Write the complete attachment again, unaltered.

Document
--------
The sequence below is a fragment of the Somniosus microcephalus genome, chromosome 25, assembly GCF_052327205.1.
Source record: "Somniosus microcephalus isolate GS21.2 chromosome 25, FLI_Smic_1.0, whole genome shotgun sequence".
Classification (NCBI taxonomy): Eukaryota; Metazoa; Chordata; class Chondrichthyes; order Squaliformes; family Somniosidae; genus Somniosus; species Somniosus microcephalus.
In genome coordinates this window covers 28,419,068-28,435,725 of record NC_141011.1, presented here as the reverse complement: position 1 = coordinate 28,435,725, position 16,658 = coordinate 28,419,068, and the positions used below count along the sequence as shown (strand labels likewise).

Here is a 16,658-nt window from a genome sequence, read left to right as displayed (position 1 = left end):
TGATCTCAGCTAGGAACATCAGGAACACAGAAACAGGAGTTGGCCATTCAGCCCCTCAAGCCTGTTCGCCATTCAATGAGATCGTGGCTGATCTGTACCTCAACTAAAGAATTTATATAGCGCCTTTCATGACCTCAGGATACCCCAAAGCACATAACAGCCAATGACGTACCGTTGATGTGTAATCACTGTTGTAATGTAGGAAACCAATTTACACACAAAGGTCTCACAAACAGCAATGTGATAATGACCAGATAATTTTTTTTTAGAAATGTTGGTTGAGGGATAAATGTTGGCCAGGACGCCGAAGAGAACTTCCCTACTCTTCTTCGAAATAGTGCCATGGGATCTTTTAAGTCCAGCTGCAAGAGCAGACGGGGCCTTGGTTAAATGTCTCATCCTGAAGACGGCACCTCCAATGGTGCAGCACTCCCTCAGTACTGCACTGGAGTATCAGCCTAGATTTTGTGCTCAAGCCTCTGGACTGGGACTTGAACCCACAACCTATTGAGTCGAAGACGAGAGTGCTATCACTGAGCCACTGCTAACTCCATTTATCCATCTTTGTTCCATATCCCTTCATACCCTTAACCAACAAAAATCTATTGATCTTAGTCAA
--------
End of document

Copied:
The sequence below is a fragment of the Somniosus microcephalus genome, chromosome 25, assembly GCF_052327205.1.
Source record: "Somniosus microcephalus isolate GS21.2 chromosome 25, FLI_Smic_1.0, whole genome shotgun sequence".
Classification (NCBI taxonomy): Eukaryota; Metazoa; Chordata; class Chondrichthyes; order Squaliformes; family Somniosidae; genus Somniosus; species Somniosus microcephalus.
In genome coordinates this window covers 28,419,068-28,435,725 of record NC_141011.1, presented here as the reverse complement: position 1 = coordinate 28,435,725, position 16,658 = coordinate 28,419,068, and the positions used below count along the sequence as shown (strand labels likewise).

Here is a 16,658-nt window from a genome sequence, read left to right as displayed (position 1 = left end):
TGATCTCAGCTAGGAACATCAGGAACACAGAAACAGGAGTTGGCCATTCAGCCCCTCAAGCCTGTTCGCCATTCAATGAGATCGTGGCTGATCTGTACCTCAACTAAAGAATTTATATAGCGCCTTTCATGACCTCAGGATACCCCAAAGCACATAACAGCCAATGACGTACCGTTGATGTGTAATCACTGTTGTAATGTAGGAAACCAATTTACACACAAAGGTCTCACAAACAGCAATGTGATAATGACCAGATAATTTTTTTTTAGAAATGTTGGTTGAGGGATAAATGTTGGCCAGGACGCCGAAGAGAACTTCCCTACTCTTCTTCGAAATAGTGCCATGGGATCTTTTAAGTCCAGCTGCAAGAGCAGACGGGGCCTTGGTTAAATGTCTCATCCTGAAGACGGCACCTCCAATGGTGCAGCACTCCCTCAGTACTGCACTGGAGTATCAGCCTAGATTTTGTGCTCAAGCCTCTGGACTGGGACTTGAACCCACAACCTATTGAGTCGAAGACGAGAGTGCTATCACTGAGCCACTGCTAACTCCATTTATCCATCTTTGTTCCATATCCCTTCATACCCTTAACCAACAAAAATCTATTGATCTTAGTCAA